Plastering Category; Michael Connelly and Ken Simon of James S. Lertora, Inc. for a series of arches at the National Gallery of Art; Homer H. Sloper Jr., Richard C. Strickler, Joseph L. Thomas, James Warring and Raymond L. Wells Jr. of the Kraft-Murphy Co. for the furring and lathing work at the Fair Oaks Mall in Fairfax, Va.
Plastics Category: Dennis Decker, Todd Holt, Chris Santarmes and David A. Young of Pittson Industries Inc. for the Plexiglas ballustrades in the Numbers restaurant; William Hott, Marvin Nevalser, Reginald Wickham and Samuel Wickham of Porta-Structures Industries Inc. for the Plexiglas job in the Fair Oaks Library, Fairfax, Va.
Precast Concrete: Robert Allan of Exposaic Industries Inc. for sandblast-finished precast panels in the Sperry Univac Washington, D.C. Area Consolidation Facility, McLean, Va.; Carl F. Grandt of Abran & Carosi Inc. for outside panels in the PRC Corporate Headquarters in McClean, Va.; Wilbur Schabo, also of Arban & Carosi, for the precast concrete facade used at the 1110 Vermont Ave. NW office building; Jesse Lee, Richard Markey and Richard O'Connor of The George Hyman Construction Co. for the arched roof in Metro's Medical Center station in Bethesda.
Rigging Category: Doug Clark, also of Hyman Construction for the errection of precast panels used at The Washington Post Satellite Plant in Springfield, Va.; Reginald Bradley and Ernest Cote of E.D.S.-IDAB for the rigging of heavy machinery at The Post's Satellite Printing Plant; William B. Patram of his own company for transportation of the Old Stone House in Emmitsburg, Pa., over a distance of one mile.
Sheet Metal Category: Carroll M. Carpenter, Robert Driman, Henry P. Gerrick, Vernon Lee, Robert Mercilliott and Edward Stely of Stromberg Sheet Metal Works, Inc. for the mechanical duct system at the Sporting House Complex in McLean, Va.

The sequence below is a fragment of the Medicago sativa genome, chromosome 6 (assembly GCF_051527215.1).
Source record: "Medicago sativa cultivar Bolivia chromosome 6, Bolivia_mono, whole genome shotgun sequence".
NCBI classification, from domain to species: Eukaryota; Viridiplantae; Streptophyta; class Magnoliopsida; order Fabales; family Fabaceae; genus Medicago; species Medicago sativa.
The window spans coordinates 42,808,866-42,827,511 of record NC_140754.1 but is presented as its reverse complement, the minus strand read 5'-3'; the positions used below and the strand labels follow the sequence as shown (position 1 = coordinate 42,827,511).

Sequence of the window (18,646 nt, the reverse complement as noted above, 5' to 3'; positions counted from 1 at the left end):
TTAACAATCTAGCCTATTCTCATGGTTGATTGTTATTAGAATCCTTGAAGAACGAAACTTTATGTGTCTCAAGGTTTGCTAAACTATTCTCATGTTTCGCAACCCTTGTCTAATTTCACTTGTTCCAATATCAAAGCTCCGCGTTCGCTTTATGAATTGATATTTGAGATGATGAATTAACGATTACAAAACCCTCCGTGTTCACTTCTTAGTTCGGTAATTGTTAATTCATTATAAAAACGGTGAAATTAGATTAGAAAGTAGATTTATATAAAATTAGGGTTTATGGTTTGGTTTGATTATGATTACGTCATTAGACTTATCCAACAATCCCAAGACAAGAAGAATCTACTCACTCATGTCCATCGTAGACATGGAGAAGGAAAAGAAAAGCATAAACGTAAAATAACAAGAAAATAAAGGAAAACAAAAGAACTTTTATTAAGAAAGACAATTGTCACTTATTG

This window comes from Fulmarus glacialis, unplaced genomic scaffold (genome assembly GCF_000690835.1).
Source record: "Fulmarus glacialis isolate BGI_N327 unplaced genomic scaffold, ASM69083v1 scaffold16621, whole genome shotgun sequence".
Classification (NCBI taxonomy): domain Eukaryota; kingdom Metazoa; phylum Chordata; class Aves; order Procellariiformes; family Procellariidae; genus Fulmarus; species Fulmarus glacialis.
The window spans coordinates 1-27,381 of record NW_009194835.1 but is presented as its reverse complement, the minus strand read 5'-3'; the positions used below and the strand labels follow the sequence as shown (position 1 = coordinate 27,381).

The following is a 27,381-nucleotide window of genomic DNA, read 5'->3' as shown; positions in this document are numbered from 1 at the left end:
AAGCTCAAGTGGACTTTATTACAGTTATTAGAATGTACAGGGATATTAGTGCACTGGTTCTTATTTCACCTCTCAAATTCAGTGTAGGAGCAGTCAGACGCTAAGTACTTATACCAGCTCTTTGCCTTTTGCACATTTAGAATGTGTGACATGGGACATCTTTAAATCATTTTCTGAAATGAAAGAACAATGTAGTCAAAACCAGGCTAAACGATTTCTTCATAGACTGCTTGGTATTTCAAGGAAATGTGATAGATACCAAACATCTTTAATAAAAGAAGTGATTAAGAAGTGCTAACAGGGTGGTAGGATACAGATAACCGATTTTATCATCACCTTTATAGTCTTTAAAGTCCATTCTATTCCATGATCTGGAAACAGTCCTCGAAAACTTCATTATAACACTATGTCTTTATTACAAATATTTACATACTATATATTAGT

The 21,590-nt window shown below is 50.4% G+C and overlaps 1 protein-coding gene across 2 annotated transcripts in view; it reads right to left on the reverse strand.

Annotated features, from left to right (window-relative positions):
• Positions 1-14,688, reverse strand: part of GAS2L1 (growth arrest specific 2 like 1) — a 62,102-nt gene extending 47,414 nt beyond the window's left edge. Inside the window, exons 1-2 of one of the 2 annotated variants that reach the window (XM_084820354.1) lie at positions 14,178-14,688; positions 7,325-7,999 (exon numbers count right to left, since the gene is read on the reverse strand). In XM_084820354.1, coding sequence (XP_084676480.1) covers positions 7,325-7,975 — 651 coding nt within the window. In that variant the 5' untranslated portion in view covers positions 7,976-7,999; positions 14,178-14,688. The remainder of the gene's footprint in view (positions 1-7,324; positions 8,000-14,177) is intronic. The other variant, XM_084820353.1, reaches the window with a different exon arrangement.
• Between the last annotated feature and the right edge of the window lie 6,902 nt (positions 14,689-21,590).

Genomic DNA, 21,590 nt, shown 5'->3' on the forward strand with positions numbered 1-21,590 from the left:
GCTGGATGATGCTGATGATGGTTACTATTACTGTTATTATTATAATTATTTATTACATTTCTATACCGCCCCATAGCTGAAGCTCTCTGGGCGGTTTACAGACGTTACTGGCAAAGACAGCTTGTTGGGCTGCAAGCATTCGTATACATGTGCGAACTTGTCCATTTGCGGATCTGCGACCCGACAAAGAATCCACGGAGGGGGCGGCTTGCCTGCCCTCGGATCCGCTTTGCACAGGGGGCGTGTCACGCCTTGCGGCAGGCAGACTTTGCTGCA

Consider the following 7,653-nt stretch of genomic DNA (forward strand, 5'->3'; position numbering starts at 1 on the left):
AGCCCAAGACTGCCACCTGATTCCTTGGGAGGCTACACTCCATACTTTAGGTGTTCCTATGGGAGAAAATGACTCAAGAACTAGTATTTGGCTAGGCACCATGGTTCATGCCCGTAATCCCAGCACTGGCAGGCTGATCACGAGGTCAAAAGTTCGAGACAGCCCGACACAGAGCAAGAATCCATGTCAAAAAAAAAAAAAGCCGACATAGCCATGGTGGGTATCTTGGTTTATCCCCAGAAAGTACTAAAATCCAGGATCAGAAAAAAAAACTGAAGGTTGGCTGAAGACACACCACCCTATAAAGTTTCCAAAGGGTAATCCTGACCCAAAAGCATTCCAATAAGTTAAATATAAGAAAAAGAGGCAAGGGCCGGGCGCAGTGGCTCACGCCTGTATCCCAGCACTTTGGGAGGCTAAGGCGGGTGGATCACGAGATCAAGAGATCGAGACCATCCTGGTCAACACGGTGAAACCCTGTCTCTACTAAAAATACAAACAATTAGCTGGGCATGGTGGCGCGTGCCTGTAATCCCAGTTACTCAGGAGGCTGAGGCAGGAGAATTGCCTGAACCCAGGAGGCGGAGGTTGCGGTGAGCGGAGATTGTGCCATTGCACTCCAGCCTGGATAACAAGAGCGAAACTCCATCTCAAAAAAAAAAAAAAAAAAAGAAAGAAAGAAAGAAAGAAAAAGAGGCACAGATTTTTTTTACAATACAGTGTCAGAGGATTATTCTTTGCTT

Solar Category: Thomas J. Scanton of Sun Control Systems for windows at 1050 Thomas Jefferson St. NW; William A. Warren, also of Sun Control Systems, for unusual-shaped windows at the Ward Building in Rockville, Md.
Steam Fitting and Plumbing Category: Frank Ferro of Poole & Kent Corp. for the Sporting House Complex in McLean.
Structural Steel: Phil DuPirro of Schnabel Foundation Associates for the excavation project at the 1345 L. St. NW office building.
Tile and Marble Category: Ross Anderson of Avon Tile Co., Inc. for the main-entrance wall mural at the Air Rights III Office Building in Bethesda; Frank Baiocchi of Standard Art, Marble & Tile Co. for the marble job at the United Services Life Insurance Co. Building in Arlington; Charles Brill of Boatman & Magnanl, Inc. for the main lobby's split-face mosaic wall in the Airmen Memorial Building, Camp Springs, Md.; Vito Frank Candore of Avon Tile Co., Inc. for the marble work at The Flour Mill, Washington, D.C.; Joe Magnani and Ralph McGill, also of Boatman & Magnani, for the precast terrazzo flooring on the deck terraces of the Kennedy Center.